Soothing the billing blues

Cost efficiency and flexibility – these are often top priorities for businesses looking for solutions to handle their billing needs.

It was those two concerns that sent Toronto-based Futureway Communications Inc. (renamed FCI Broadband as of June 2) on a hunt for a new platform to replace the costly and rigid system its billing processes had been running on, according to the telephone and Internet services provider’s vice-president of customer service, Giulio De Gasperis.

Futureway was using a heavily customized off-the-shelf package at the time, but “it didn’t lend itself to the fast-growing, fast-changing environment we are in,” said De Gasperis. In addition, “there was also a lot of vendor support required, and it was a very costly venture keeping in-house staff to maintain the system.” The billing application needed 10 management and programming employees to support it, he added.

Two products were on Futureway’s short list, one of which was the Advanced Customer Management Engine (ACME), an ASP billing platform by Toronto-based CRM and billing solution provider Datex.

According to Jim Dawson, president of Datex, ACME goes beyond other customer relationship management CRM solutions, which may only handle bits and pieces of CRM, such as contact management, pre-sales or trouble ticket issue resolution. “We treat [ACME] as more of a customer lifecycle management tool,” Dawson said, adding that ACME takes the customer through the contact, prospect, sales contract and resolution stages – the full deal.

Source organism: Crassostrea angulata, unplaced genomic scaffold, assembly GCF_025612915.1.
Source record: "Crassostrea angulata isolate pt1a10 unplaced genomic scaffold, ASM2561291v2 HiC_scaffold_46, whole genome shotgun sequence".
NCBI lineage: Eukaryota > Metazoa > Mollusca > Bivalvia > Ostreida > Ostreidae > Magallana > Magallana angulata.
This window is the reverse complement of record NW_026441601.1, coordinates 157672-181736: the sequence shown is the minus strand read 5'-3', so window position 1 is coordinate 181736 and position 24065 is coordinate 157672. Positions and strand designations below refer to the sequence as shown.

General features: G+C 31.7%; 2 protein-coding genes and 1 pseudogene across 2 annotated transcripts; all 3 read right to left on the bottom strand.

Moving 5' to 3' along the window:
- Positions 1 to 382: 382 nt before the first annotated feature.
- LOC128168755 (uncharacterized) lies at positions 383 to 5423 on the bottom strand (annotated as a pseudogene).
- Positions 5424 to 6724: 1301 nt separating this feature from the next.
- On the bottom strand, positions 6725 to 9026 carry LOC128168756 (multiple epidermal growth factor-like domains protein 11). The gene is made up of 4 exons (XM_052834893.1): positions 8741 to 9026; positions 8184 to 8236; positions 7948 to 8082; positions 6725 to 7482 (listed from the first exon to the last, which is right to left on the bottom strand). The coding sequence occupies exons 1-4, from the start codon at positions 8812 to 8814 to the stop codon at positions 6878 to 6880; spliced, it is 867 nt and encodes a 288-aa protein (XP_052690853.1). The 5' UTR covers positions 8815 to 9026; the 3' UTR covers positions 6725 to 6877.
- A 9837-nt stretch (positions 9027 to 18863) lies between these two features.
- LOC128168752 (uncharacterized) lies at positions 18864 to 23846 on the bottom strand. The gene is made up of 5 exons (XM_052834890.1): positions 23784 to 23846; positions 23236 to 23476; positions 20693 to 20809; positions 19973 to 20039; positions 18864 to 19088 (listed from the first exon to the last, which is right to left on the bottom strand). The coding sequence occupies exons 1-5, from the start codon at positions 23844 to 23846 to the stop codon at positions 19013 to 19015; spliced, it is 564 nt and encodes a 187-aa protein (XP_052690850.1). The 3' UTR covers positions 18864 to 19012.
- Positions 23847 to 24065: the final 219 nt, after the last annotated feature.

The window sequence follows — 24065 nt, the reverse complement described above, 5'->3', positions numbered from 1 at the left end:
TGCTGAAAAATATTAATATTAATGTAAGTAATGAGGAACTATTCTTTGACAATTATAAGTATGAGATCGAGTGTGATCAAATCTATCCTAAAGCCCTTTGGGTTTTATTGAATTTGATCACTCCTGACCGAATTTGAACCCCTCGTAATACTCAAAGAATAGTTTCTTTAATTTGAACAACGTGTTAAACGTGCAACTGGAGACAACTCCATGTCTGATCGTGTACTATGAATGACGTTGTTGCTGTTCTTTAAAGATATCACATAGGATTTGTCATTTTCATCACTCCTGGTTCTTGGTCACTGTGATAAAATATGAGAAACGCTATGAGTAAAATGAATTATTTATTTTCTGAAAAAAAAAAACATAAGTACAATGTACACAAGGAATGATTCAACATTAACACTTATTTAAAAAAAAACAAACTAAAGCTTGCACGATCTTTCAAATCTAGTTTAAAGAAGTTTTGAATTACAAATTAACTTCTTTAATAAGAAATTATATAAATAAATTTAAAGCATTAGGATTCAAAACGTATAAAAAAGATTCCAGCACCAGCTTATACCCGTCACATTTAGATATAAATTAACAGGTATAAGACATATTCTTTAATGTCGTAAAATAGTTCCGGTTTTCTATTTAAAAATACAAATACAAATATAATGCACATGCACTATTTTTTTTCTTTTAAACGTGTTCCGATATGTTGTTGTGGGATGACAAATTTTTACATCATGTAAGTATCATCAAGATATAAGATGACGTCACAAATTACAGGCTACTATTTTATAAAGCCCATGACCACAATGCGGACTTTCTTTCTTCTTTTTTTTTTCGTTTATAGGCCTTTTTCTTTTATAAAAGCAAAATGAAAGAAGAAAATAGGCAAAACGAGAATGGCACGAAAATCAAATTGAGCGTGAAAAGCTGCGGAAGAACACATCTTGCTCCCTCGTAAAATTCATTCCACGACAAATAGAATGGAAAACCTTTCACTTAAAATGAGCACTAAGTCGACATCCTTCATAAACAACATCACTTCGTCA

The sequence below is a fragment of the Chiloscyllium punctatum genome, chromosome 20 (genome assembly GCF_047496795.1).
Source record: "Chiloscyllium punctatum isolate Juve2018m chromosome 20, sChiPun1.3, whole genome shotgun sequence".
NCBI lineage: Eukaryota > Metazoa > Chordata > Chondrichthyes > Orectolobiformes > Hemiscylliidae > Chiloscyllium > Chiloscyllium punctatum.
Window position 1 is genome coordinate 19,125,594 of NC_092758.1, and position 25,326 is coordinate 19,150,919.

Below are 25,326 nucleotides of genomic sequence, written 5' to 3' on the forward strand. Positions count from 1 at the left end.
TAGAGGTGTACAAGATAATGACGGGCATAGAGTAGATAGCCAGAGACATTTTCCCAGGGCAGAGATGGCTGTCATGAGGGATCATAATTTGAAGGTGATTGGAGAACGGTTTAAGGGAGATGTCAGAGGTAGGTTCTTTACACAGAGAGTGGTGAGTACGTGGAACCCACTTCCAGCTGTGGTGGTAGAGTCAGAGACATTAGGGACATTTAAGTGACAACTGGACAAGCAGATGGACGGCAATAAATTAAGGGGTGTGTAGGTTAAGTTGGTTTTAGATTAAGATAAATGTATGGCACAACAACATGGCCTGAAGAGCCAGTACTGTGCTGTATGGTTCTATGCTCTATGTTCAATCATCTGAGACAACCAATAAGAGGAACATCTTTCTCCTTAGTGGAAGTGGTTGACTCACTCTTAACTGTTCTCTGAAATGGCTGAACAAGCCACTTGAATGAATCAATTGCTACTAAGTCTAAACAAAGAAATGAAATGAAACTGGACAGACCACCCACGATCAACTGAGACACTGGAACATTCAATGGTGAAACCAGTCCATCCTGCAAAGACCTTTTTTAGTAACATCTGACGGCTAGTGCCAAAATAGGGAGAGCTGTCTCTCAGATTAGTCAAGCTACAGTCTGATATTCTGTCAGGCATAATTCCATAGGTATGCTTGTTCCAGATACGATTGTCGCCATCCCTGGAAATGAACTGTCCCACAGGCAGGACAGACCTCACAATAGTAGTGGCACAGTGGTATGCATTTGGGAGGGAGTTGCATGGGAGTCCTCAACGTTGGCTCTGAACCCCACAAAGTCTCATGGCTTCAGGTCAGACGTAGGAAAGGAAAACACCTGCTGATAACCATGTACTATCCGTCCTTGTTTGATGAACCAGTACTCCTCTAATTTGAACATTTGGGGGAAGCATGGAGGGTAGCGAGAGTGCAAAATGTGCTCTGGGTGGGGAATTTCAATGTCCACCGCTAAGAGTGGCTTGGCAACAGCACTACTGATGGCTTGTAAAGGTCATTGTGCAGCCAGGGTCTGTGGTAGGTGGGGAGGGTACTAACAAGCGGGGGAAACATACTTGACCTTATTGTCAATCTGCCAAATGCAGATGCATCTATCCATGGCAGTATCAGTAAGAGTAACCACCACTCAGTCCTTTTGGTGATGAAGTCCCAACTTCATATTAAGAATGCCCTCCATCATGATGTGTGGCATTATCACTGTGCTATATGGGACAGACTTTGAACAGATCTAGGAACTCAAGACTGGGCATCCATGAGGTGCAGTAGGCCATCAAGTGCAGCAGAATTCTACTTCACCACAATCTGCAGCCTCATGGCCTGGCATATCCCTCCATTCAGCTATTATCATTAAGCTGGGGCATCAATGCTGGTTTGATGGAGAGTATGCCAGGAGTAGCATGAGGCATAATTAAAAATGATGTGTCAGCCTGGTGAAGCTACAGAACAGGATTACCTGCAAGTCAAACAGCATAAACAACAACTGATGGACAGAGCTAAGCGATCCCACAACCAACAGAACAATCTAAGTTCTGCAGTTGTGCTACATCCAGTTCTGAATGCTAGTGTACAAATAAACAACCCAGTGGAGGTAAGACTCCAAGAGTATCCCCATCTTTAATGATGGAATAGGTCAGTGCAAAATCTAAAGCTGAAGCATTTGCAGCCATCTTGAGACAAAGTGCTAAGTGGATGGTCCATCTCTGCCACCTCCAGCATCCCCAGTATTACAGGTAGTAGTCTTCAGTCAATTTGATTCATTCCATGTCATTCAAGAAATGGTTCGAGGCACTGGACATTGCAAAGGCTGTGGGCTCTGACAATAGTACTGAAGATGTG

The solution provides its own back office support system, which includes accounts receivable subsystems and centralized locations for financial transactions of customers. Standard functionalities include: an inventory system, internal messaging, advanced reporting option, order entry and interfacing for provisioning of new services.

On top of that, ACME is a hosted and managed service, which means customers “don’t have to worry about hardware platforms, or having the IT department keeping it up and running; there is no software to be installed.”

In the end, Futureway chose ACME, De Gasperis said, because the solution “got a lot of good reviews from previous customers, and because of the commitment that [Datex] could turn over the new system very quickly.”

And according to De Gasperis, Datex kept its promise – the system was up and running in 90 days, with one notable bump along the way: “The one thing was that data migration took longer than expected,” he said, adding that there was a simple explanation for the slowdown. “If you have garbage in one database and the new system won’t allow it, you have to clean it up before you migrate the data.”

Dawson said the solution could have been launched in a few days, but Futureway “requested that our system adapt to their environment… [and contain] a certain amount of customization for their purposes.” In contrast, he said, Datex has a new customer in the telecom space that at press time was to be up and running in about a week.

Not only has ACME smoothed out Futureway’s billing processes, but it has also helped alleviate the cost of IT staff – now reduced to two full-time and one part-time support personnel. Handling inbound calls in Futureway’s call centre, the solution has enabled easier and faster access to customer records; and whereas with the old system it would take two weeks to make a change to a product; De Gasperis said with ACME, it now takes 15 minutes.

There’s also a lot more process validation integrated into the system, which makes ACME a cost-effective solution, he said. “The CRM portion makes sure we’re assigning the right product to the right person…the new system offers possibilities of validation that we never had before.”

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Jim Love, Chief Content Officer, IT World Canada

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